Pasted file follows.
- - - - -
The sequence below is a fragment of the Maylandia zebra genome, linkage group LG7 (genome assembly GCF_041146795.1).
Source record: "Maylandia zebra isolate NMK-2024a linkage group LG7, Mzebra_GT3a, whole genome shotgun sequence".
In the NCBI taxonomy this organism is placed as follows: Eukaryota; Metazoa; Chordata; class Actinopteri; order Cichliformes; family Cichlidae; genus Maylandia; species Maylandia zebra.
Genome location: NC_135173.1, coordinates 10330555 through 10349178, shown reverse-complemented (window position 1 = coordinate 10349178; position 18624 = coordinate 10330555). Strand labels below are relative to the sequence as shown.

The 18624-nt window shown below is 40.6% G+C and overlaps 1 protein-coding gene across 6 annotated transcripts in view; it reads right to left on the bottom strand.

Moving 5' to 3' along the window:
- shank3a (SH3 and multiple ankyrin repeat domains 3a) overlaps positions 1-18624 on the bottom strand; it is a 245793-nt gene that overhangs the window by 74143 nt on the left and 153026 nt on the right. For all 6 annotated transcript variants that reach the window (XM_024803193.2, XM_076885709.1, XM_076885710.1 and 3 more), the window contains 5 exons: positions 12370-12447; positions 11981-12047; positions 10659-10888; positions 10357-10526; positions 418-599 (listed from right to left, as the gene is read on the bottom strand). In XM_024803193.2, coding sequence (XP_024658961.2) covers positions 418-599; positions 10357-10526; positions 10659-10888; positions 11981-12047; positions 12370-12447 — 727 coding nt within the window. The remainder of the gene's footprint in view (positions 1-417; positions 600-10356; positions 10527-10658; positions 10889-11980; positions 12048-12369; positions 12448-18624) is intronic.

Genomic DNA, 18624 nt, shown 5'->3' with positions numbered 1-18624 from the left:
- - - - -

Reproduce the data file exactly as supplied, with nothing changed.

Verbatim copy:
The sequence below is a fragment of the Maylandia zebra genome, linkage group LG7 (genome assembly GCF_041146795.1).
Source record: "Maylandia zebra isolate NMK-2024a linkage group LG7, Mzebra_GT3a, whole genome shotgun sequence".
In the NCBI taxonomy this organism is placed as follows: Eukaryota; Metazoa; Chordata; class Actinopteri; order Cichliformes; family Cichlidae; genus Maylandia; species Maylandia zebra.
Genome location: NC_135173.1, coordinates 10330555 through 10349178, shown reverse-complemented (window position 1 = coordinate 10349178; position 18624 = coordinate 10330555). Strand labels below are relative to the sequence as shown.

The 18624-nt window shown below is 40.6% G+C and overlaps 1 protein-coding gene across 6 annotated transcripts in view; it reads right to left on the bottom strand.

Moving 5' to 3' along the window:
- shank3a (SH3 and multiple ankyrin repeat domains 3a) overlaps positions 1-18624 on the bottom strand; it is a 245793-nt gene that overhangs the window by 74143 nt on the left and 153026 nt on the right. For all 6 annotated transcript variants that reach the window (XM_024803193.2, XM_076885709.1, XM_076885710.1 and 3 more), the window contains 5 exons: positions 12370-12447; positions 11981-12047; positions 10659-10888; positions 10357-10526; positions 418-599 (listed from right to left, as the gene is read on the bottom strand). In XM_024803193.2, coding sequence (XP_024658961.2) covers positions 418-599; positions 10357-10526; positions 10659-10888; positions 11981-12047; positions 12370-12447 — 727 coding nt within the window. The remainder of the gene's footprint in view (positions 1-417; positions 600-10356; positions 10527-10658; positions 10889-11980; positions 12048-12369; positions 12448-18624) is intronic.

Genomic DNA, 18624 nt, shown 5'->3' with positions numbered 1-18624 from the left: